Thursday, December 27, 2012

26th Annual Holiday Party: From the Elves' Perspective

“I just like to smile! Smiling's my favorite.” –Will Ferrell as Buddy in Elf

Santa's Red Cross elves: Lydia Hignite, Sara Clifton and Colleen Stufflebeam work to spread holiday cheer at the 26th Annual Holiday Party

Monday, Dec. 17 Santa took a break from his sleigh and instead rode a fire truck downtown to the American Red Cross building on East Chestnut Street. Once he and Mrs. Claus had made their big entrance and settled into their places of honor, each in a chair sturdy enough to hold Old St. Nick and a little one on each knee, the couple proceeded in turn to greet each child and give him or her a small bag of toys. These were children who had lost some or all of their belongings to fire in the past year.

Santa must have good knees, because he gave 113 children toys that night. More than 35 Red Cross volunteers, alongside the firefighters of Louisville Professional Firefighters Union Local 345, donated their time to make the event a success, serving refreshments and overseeing crafts and games.

Of this group, four Red Cross staff members served as Santa’s trusty elves. The elves took seriously their role of  maintaining a neat line of children and families progressing toward Santa amidst the hubbub and excitement, chit chatting with those waiting in line, and smiling. There was a lot of smiling. Here, the elves share some highlights of the night:

“Spreading holiday cheer is not a tough job, especially when you have elf ears and your clothes jingle everywhere you go. I loved high-fiving little hands covered in candy cane stickiness and watching faces light up in awe with the first sight of Santa Claus. But most of all, I enjoyed watching families smile and laugh and play in spite of the difficult circumstances they’ve faced over the last year. Everyone should have the opportunity to share the wonder and joy of the holiday season with a child. There is a lot of healing there for elves, adults and children alike.”

-Rebekah Farley, Volunteer Specialist

“It was a memorable experience to see the children receive the presents firsthand, especially since Santa keeps us in the toy shop for most of the holiday season. I know this party was directed towards the kids, but the parents enjoyed it just as much. The evening was full of joyful songs, ear-to-ear smiles, and full belly laughs!”

-Colleen Stufflebeam, Community Resiliency Specialist

“The children at the American Red Cross party got a true tour of Santa’s workshop.  As an elf I got to help with presents but I also got to chase the children around and compliment their face paint.  We got to see the true blessings of our hard work!  The older I’ve gotten the more I’ve realized that finding presents under the tree is pretty cool, but helping Santa makes for the best Christmas imaginable!”

-Sara Clifton, Community Resiliency Specialist

“Right before each kid was about to see Santa, some were over-the-moon excited, jumping up and down, and some of the older kids were playing it cool. They probably felt they were a little old to be meeting Santa, but you could tell that they were actually secretly excited and happy to be there. And some of the really little ones were a little shy to meet him, but they had fun too. The kids jumping up and down had the biggest smiles on their faces I have ever seen. Their enthusiasm was infectious.”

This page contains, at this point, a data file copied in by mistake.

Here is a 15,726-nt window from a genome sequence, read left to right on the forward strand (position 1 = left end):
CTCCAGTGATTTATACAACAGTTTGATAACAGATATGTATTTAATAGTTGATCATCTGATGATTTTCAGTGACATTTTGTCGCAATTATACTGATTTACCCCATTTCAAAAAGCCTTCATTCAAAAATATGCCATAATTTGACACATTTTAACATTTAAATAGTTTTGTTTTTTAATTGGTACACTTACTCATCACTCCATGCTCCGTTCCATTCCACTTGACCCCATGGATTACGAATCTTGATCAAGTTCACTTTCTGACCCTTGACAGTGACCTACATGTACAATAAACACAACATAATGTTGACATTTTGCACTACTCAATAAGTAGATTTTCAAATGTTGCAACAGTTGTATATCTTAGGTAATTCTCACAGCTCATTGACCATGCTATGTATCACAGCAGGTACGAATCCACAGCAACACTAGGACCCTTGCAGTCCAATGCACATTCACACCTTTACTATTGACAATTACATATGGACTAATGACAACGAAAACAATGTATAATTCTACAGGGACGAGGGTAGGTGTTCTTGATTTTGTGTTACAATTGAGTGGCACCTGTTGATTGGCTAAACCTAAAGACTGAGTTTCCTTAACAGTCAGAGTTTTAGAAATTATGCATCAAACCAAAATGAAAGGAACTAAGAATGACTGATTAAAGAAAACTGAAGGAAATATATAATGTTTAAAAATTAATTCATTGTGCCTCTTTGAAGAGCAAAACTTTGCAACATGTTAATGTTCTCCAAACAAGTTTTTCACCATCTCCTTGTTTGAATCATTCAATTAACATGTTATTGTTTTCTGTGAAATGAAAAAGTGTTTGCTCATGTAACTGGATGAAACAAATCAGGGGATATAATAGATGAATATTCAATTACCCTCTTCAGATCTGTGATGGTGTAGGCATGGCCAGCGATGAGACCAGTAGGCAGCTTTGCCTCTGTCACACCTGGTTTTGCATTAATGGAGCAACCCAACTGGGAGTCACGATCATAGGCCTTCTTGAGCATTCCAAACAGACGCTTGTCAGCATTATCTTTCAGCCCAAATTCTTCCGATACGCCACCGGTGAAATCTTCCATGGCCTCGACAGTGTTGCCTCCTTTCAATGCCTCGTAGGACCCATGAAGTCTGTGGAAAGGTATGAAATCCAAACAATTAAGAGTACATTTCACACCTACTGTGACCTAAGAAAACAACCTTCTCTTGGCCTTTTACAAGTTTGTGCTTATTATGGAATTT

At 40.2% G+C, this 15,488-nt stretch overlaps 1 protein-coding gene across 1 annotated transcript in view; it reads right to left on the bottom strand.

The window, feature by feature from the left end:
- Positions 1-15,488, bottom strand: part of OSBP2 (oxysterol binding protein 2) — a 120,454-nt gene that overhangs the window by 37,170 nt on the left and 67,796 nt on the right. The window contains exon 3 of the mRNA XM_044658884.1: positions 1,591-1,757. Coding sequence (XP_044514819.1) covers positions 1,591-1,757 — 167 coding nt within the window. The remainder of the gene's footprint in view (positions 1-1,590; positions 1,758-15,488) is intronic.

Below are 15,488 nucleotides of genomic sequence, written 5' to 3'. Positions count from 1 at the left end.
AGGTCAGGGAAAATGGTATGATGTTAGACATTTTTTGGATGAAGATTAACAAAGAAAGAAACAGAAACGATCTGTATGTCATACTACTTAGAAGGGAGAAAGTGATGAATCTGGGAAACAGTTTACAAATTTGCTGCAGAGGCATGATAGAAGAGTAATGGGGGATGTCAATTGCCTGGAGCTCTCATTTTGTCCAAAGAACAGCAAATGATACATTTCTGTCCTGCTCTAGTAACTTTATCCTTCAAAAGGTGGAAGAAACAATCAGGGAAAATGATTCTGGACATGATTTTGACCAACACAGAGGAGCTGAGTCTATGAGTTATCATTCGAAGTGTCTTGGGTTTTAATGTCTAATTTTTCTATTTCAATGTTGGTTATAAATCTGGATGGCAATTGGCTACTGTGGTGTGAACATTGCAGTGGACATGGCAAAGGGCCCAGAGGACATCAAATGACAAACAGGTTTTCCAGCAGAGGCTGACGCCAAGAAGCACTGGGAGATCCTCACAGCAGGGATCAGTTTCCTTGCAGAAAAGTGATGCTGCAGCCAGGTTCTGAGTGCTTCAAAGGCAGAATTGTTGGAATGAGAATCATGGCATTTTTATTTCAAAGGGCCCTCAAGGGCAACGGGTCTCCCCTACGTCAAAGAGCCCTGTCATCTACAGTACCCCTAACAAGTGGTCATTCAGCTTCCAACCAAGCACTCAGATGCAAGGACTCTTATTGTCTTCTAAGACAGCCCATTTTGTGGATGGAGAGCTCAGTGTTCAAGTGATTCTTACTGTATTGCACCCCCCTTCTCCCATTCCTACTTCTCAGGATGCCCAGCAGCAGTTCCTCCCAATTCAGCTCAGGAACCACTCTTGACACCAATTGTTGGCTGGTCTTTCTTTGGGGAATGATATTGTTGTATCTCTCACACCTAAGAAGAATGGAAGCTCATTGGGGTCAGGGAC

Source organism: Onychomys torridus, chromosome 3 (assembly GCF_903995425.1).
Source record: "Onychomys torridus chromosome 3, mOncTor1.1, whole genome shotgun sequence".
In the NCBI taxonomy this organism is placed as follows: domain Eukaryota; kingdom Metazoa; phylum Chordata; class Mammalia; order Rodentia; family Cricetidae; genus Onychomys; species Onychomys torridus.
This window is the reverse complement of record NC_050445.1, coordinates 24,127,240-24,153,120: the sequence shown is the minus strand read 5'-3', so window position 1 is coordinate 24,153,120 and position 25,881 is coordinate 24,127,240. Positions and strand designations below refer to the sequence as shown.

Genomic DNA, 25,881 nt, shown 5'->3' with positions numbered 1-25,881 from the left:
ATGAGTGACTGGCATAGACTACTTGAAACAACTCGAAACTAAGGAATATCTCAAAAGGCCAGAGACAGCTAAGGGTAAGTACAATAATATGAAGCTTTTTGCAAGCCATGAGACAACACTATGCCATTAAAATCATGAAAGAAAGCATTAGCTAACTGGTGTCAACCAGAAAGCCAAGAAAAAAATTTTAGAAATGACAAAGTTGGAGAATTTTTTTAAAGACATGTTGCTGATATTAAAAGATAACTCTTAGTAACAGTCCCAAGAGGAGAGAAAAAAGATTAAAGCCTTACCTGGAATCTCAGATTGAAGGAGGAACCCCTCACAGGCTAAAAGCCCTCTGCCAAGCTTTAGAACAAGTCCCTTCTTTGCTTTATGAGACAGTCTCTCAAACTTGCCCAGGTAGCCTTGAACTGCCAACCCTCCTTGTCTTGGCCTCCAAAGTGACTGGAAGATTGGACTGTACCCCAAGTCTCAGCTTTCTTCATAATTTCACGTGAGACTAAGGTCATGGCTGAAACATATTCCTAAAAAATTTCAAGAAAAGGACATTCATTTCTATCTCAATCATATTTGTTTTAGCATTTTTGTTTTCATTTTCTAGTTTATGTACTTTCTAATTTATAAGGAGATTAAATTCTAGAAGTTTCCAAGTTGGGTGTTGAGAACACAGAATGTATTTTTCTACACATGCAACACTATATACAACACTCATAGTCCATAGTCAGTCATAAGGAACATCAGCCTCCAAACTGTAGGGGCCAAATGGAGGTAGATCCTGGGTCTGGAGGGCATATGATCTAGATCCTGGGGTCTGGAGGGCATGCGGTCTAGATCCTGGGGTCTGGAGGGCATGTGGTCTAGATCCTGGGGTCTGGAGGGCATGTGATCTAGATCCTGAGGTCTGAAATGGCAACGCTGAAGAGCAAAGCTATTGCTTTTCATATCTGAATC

-Lydia Hignite, Community Resiliency Specialist

Thursday, December 20, 2012

A Bit of Happy News

The Red Cross workforce—employees and volunteers included—is made up of humanitarians, people who want to improve the lives of others. Over the past weekend, I saw an outpouring of Humanitarianism highlighted by Friday’s tragic school shooting in Connecticut. While some people don’t show it as often as others, it was a reminder that, overall, most people want to do good and help others.

In just the past month, the Louisville Area Chapter has had the pleasure of working with thousands of these “everyday” humanitarians. Schools, businesses, and other community organizations in Kentucky and Southern Indiana helped sign 42,000 cards for the 2013 Holiday Mail for Heroes Campaigns. The cards included thank you’s, well wishes, and even plain hellos to let military members, their families and veterans know someone was thinking of them during the holidays.

On December 13th, 14 students graduated from the Red Cross Nurse Aide Training (NAT) program. A few of them shared stories on why they chose to pursue a nursing career. NAT student Cindy King said that while the workdays might be long, she believes being a nurse is the most rewarding job a person can have. “During my training, I’ve seen that just a smile, a drink, or the smallest conversation will brighten someone’s day,” Cindy said during the graduation ceremony.

On the 17th, we hosted our annual Holiday Party for kids affected by home fires. The kids had a blast sitting on Santa’s lap, getting their faces painted and participating in fun arts and crafts. Our partners with the Louisville Firefighters Union Local 345 stood by quietly, observing the children react to their gifts. While shopping for toys earlier this month, the cost surpassed the allocated budget. Union members pooled money out of their own pockets to help cover the excess.

These acts of kindness give me that warm, fuzzy feeling even when I’m having a bah humbug kind of day. I hope the stories and photos help brighten your day, too.